African Americans like me who grew up “Florida Southern” had a peculiar take on things. Admittedly, Florida tastes are different from other parts of the South. You can see it in the clothing. You can hear it in the music. And, then there’s the food. We love to talk about it as much as we love to eat it.
When I was growing up, you were considered to have good manners if you brought a hearty appetite with you whenever you visited someone. And they were expected to reciprocate in kind. The custom was to send you off with a full stomach and a covered plate of goodies, knowing it might not last until you made it home.
Our breakfast was grits, not hash browns, and biscuits instead of toast. Liver or pork chops smothered tender in gravy could show up on the table any time of the day. We ate fried fish with bones –never filleted – but the bottom-feeding catfish was a last resort. We bought oxtails, greens, and turkey wings at the grocery store because money was tight.
Now a lot of these items are delicacies, pricey and in-demand - at least in today’s culturally-rich Greater Fort Lauderdale/Broward County area.
And here, Florida southern tastes conjure up a multitude of aromatic blends of the Diaspora: Jamaican meat patties. Cuban tostones. Moroccan tagines. Puerto Rican pasteles. Trinidadian roti. When visitors say they want a “soul food experience” the question is which experience they’re after that day.
In a couple of stops along Sistrunk Boulevard, which runs through Fort Lauderdale’s historic Black heritage community to a trendy downtown area, you can sample the fast-forward movement of the times.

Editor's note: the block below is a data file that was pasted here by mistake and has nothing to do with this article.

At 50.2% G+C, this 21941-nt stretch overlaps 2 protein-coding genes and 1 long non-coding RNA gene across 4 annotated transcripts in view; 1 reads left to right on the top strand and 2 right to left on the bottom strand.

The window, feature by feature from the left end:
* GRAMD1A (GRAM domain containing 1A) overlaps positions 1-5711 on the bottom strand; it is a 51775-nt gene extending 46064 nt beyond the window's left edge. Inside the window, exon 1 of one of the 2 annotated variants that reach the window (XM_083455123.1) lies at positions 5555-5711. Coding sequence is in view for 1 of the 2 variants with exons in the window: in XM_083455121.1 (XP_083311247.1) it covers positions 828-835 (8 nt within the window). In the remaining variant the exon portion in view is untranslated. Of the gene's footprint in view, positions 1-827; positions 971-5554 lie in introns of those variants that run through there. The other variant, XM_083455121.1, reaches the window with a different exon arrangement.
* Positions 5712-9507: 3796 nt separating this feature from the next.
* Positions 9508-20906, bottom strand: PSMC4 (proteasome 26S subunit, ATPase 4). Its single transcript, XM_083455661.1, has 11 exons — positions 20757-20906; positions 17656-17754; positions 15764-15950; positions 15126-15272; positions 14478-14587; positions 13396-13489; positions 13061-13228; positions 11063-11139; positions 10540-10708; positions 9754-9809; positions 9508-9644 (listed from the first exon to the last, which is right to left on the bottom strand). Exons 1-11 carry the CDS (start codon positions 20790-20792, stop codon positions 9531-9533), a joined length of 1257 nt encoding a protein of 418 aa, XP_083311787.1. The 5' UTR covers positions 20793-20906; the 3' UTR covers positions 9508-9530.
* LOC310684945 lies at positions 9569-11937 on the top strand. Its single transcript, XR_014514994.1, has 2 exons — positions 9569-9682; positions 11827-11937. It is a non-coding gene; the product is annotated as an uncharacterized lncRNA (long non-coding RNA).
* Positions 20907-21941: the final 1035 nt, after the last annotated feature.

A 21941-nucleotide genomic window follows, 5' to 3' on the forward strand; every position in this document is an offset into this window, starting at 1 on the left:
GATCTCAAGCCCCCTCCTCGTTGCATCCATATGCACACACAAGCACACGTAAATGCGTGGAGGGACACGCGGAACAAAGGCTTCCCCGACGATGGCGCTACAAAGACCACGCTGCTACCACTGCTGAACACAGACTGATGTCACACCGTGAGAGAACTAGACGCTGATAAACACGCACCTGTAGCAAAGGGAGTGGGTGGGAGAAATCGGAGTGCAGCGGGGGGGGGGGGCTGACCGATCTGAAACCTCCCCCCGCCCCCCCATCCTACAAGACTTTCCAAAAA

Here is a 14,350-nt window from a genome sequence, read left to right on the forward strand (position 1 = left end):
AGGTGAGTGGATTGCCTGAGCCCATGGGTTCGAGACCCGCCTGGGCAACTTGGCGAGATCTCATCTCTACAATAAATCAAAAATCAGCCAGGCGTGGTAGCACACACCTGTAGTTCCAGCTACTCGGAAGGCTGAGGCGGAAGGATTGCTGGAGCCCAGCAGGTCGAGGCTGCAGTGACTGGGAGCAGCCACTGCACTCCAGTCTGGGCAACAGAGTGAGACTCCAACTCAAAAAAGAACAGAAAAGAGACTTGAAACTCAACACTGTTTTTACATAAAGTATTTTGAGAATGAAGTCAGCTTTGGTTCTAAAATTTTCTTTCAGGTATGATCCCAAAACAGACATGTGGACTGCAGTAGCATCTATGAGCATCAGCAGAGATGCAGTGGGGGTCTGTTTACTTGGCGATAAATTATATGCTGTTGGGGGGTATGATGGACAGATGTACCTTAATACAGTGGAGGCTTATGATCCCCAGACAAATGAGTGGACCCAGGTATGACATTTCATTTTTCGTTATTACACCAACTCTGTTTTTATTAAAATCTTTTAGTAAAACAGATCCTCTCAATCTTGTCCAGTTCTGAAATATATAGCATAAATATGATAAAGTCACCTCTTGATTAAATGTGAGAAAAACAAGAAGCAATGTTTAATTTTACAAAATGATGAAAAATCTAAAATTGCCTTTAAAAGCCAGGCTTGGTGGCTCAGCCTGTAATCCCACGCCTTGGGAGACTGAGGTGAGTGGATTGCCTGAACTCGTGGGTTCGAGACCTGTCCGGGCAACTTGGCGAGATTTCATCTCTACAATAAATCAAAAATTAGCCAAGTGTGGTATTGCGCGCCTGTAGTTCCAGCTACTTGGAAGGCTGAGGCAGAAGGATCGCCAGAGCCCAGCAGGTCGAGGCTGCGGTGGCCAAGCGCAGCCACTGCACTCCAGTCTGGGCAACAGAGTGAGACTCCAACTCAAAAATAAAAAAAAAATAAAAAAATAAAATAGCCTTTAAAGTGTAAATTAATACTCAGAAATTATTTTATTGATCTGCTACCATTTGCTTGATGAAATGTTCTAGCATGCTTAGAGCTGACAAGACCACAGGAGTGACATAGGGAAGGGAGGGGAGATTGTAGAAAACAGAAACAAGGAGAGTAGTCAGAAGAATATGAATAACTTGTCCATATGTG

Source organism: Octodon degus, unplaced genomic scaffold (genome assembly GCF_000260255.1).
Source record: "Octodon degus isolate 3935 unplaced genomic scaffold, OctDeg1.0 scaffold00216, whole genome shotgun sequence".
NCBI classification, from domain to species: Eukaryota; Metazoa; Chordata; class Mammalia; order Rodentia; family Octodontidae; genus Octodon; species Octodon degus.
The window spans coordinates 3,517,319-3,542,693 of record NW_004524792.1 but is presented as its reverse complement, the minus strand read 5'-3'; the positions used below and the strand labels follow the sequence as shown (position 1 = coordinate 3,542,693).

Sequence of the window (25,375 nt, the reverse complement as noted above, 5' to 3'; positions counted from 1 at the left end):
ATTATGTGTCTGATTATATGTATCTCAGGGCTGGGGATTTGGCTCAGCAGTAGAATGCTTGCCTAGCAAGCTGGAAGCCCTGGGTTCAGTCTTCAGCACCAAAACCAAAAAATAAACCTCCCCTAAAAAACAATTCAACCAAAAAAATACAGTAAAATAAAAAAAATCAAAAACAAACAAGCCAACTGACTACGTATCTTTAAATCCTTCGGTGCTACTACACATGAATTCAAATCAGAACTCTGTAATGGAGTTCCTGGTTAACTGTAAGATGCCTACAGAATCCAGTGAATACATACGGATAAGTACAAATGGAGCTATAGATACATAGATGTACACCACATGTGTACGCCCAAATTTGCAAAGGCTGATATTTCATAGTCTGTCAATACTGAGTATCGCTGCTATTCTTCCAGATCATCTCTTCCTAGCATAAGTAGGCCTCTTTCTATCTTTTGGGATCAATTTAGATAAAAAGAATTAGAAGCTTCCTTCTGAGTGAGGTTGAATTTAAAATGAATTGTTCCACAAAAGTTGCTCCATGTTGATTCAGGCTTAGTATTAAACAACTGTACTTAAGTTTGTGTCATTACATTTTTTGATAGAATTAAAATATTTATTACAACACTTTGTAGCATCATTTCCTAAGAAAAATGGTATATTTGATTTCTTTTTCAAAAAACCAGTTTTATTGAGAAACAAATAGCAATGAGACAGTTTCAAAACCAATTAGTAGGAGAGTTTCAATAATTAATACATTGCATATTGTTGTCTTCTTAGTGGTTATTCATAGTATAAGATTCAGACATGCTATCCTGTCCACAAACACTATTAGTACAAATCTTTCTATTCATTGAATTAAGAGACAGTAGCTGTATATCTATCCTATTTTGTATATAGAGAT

At the western end, Betty’s Soul Food Restaurant hugs a corner spot beside the railroad tracks near the African American Research Library and Cultural Center, a major tourism site. Betty’s has been an institution for three decades, still owned and run by its namesake after all these years.
The small homestyle eatery is stark and unpretentious. The menu is loaded with delectable Deep South dishes steeped in calories and Black food traditions. Newspaper clippings chronicle the eclectic mix of patrons, from working people to politicians and celebrities, that has made the place a landmark, a staple, a slice of history.
To the east, at the downtown end of the boulevard, the Sistrunk Marketplace and Brewery is a new and different type of cultural symbol.
The sprawling complex features shops, arts installations, event spaces, a music production academy, and a theme of communal gathering where new memories can be made.
And yes, the centerpiece is the massive food hall with 14 stalls and kiosks and experiences: Japanese kakigori. Taiwanese shaved ice. Korean bingsoo. Ceviche, empanadas, Australian coffee– adding a lot more spices to our “Florida Southern” tastes.